Link to Owner Dr. Robert B. Pamplin Jr.




Did the long-established taxi industry foresee the disruptive rise of Uber?

Were brick and mortar retailers prepared for the online assault of Amazon?

Would anyone have predicted the sharp drop in oil prices of the past 12 months?

The Flexible StanceBusiness owners and managers are living in a less predictable world - a world more cyclical and harder to forecast than any period of the past 25 years, says Bill Conerly, Oregon economist and book author. That is why, he explains in his new book, “The Flexible Stance: Thriving in a Boom/Bust Economy,” that building flexibility into everyday business decisions is essential to survival.

“We were lulled into a sense of having it all figured out during an (economically) unusual calm period from the early 1980s to 2007,” said Conerly who writes for Forbes magazine and serves on the Oregon Governor’s Council of Economic Advisors.

He sees the world changing more rapidly than it has in a generation.

“During this 25-year period we saw only two recessions and they were both mild. Prior to that there were bigger ups and downs and more change,” he said. “We walked into the Great Recession with leaders who had gone through a very calm era.”

Conerly admits that even economists got it wrong and that some of their forecasting models are no longer working in the new economic environment.

In the recovery, now going on seven years, business leaders and others face a more globalized economy, more disruption from unexpected competition and more potential for change.

Meanwhile, he argues that behavior that may have worked to get someone into top management, may not be the best leadership style when they land the CEO job.

Leadership in the new environment requires humility and certainly more flexibility. The goals are less obvious.

Conerly suggests that successful leaders should picture themselves as a runner leading off first base in a baseball game. The player is ready to either leap back to first base to avoid being picked off, or ready to dash to second with the hope of eventually scoring. This flexible stance is easy to apply to business and organizational management and good managers may have been doing all along.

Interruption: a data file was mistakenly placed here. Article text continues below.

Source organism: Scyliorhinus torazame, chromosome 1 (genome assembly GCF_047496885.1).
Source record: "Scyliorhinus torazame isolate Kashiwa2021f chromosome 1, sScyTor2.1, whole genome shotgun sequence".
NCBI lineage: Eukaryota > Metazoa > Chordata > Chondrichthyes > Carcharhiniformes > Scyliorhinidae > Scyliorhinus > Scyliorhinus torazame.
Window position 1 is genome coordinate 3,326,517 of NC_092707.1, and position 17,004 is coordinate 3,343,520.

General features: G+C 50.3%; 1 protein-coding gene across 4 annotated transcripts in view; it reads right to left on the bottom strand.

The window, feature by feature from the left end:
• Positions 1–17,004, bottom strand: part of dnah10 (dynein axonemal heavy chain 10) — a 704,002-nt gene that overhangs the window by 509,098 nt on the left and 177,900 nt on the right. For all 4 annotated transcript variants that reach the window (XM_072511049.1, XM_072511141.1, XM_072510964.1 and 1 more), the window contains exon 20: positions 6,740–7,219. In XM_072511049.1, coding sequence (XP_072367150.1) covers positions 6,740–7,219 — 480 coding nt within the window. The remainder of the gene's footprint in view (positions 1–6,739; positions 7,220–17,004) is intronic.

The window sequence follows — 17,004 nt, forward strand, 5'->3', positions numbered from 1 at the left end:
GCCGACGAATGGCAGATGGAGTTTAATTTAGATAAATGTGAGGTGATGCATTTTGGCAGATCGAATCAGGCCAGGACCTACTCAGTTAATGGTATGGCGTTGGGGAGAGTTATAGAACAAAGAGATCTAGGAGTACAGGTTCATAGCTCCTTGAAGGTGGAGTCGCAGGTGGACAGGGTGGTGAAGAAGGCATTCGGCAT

Interactive assignments

Using interactive worksheets, Conerly takes his readers through a planning process that results in options for both growth as well as for contraction. This planning can apply to private business, nonprofits and government agencies, he notes.

“Contingency planning for external risks such as recession is the centerpiece of The Flexible Stance,” Conerly said. “I do know that speed in decision-making reduces risk by speeding up the response to a recession, if it happens, and allows for quickly building strength in an expansion.”

The Flexible Stance first asks readers to list “critical external assumptions about the future that affect your business or organization.” Then rate those assumptions for probability - low, medium or high. Readers then are invited to complete an online assessment of how ready their business or groups is for uncertainty.

“In the first half of 2008, economists estimated the probability of the economy declining at less than 30 percent over the first half of 2009,” he said. “In other words, planning your business based on the consensus of economists would have been disastrous - and it was for many managers.”

The right planning decisions are not hard to figure out, he said, but they require a discipline to think through the ways to achieve flexibility. The key is knowing that change is the only certainty.

Defining key risks, opportunities

Instead of setting a single sales goal or focusing only on growth, Conerly asks readers to think about potential technological change that might affect the operation as well as the key risks facing their business or organization.

Importantly, listen to your target audience, Conerly said.

“After considering the downside possibilities and developing contingencies, the growth-oriented leader is free to focus attention on the upside,” he said. “Once you have some flexibility around forecasting, then things can fall into place. By taking a humble approach to forecasting, leadership can make flexible plans to take advantage of opportunities that arise while protecting themselves from risk,” he said.

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